Bone Broth has become new branded name for an ancient tonic food. There’s history behind why we gravitate towards chicken soup when we’re sick – like the Jewish folk tradition of prescribing chicken soup for sickness. Why? Probably because it works for us and it is likely entwined into our lineage.
Ancestors were maybe boiling carcasses as a primal instinct and natural byproduct of the advent of fire. In Traditional Chinese Medicine bone broth and herbal stocks were used over 2500 years ago. For Vietnamese pho marrow rich bones are chosen. And then there’s noodle slurping Ramen! Broth making is a mythical tradition that spans across cultures and time.
Just in case you haven’t heard the good news, bone broth is reported to promote overall wellness, healthy skin and bones, improve gut health, and provide bioavailable minerals. It is a whole body tonic. Among a slew of articles on the topic, Rylen Feeney put together a concise paper called The Power of the Almighty Bone Broth, in which he covers the nutrients found in bone broth including minerals, Marrow, Cartilage, Glycine, Proline, Collagen and Gelatin.
So what’s the secret? Is it difficult to obtain bone broth? Likable products are starting to become available but making bone broth is quite simple. One must first acquire a nice sized stock pot, slow cooker, or pressure cooker and a pile of bones. Then set aside time you’ll be home as the broth will be cooking for a long time. Put the bones (possibly veggies and herbs) in a bunch of water, bring to a boil, reduce to simmer and let it go.
Basic modern bone broth recipes include chopped vegetables like onion, carrot, celery and bay leaves, salt and pepper. Vivian Lee shared a great family recipe “The Chicken Soup of Chinese Aunties”online, which is essentially a simmered herb-packed chicken. The herbs include goji, longan, astragalus, Chinese yam, ginger, and red dates.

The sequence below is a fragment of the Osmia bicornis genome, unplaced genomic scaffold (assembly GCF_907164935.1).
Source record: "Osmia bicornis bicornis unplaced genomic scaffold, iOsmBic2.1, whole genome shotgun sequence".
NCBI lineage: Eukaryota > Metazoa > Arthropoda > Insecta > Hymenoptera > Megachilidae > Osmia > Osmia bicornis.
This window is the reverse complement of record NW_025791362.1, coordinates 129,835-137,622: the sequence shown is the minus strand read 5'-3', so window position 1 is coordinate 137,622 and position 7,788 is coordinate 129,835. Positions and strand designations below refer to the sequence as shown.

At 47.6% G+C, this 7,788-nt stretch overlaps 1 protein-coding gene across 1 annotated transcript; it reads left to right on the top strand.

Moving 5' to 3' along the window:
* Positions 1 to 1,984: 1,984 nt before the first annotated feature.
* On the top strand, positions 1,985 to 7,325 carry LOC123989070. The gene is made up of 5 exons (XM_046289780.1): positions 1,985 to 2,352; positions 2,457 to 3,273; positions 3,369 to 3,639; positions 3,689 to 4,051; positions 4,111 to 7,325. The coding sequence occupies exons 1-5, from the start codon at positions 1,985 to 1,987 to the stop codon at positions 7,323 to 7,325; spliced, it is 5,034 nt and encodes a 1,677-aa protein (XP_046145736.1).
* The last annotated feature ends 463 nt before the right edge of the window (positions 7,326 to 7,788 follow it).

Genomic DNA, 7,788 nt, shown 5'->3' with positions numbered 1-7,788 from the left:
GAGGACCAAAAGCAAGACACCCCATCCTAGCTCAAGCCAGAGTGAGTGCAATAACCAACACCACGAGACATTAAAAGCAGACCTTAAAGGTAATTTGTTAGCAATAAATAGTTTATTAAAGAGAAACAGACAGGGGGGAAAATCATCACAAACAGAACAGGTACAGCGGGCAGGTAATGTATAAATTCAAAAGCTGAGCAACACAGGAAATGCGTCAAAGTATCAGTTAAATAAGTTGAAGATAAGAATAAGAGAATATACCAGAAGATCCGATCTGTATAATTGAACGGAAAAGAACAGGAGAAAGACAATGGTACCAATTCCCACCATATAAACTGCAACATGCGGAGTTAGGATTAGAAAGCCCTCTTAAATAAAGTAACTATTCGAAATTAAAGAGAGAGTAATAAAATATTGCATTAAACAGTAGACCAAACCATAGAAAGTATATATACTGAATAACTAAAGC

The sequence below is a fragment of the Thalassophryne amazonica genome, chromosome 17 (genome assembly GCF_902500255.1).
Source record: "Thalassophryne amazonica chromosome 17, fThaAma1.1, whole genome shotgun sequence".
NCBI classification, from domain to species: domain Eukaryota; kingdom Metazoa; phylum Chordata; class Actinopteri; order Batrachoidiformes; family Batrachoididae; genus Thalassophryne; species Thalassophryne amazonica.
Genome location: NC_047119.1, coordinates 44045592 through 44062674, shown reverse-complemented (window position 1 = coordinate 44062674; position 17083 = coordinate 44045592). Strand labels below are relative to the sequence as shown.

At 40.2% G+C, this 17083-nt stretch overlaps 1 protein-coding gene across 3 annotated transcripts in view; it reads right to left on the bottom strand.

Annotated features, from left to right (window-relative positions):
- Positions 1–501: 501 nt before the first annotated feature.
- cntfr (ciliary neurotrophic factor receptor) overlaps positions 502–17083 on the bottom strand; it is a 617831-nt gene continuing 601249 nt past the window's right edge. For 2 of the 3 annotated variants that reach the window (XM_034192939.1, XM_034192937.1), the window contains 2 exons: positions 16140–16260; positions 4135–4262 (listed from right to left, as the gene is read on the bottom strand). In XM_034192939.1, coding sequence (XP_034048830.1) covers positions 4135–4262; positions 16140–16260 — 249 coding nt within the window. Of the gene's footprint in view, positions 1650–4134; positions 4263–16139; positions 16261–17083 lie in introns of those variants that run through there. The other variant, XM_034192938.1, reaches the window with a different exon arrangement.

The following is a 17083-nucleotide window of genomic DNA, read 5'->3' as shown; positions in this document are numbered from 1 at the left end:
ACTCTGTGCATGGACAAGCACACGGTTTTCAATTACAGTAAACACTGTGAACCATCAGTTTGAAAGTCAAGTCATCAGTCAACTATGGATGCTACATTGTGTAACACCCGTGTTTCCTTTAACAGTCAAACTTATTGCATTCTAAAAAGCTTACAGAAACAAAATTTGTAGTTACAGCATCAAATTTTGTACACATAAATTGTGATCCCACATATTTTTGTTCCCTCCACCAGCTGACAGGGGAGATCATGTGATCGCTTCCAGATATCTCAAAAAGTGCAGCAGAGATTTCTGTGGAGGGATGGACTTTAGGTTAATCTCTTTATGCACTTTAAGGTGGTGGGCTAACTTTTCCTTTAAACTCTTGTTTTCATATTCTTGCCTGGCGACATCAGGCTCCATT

While Lee’s recipe only calls for 2-3 hours of simmering, more true to the definition of broth, Feeney directs as follows for simmering broth: For fish, at least two hours; for poultry, at least eight hours; for beef, at least 12 hours. He also suggests using broth within seven days of making it. Sally Fallon, author of Nourishing Traditions, suggests using the broth within three days or transferring to safe containers and freezing. Mason jars work great for storage, one can use a mesh strainer and pour directly into jars after the broth has cooled.
Fallon also suggests really paying attention to where you source your bones – locate free range, grass fed and non-gmo fed animals- as the long boiling might make a broth of toxic, unwanted components. One can include other animal parts – feet, knuckles, oxtail, using the whole bird carcass, etcetera. Many folks say putting in some Apple Cider vinegar into the water with bones before boiling helps to extract all the nutrients from the bones.
A Middle Eastern and African broth is made from Mulukhiyah leaves that, when boiled, becomes mucilaginous broth. It is traditionally cooked with chicken or at least chicken stock. While chicken is great for flavor, mucilaginous substances (like slippery elm and marshmallow root) are thought to help repair gut lining and have been used in herbalism for ulcers and digestion among other great benefits. As a result, a broth like this broth could be even more healing for the gut.
Here’s the main point – in many of the traditional recipes for broth or stock there are also herbs and vegetables, even mushrooms. It’s worth thinking about returning to traditions of broth making with bones and herbs.
These statements have not been evaluated by the Food and Drug Administration.
This information and these products are not intended to diagnose, treat, cure or prevent any disease.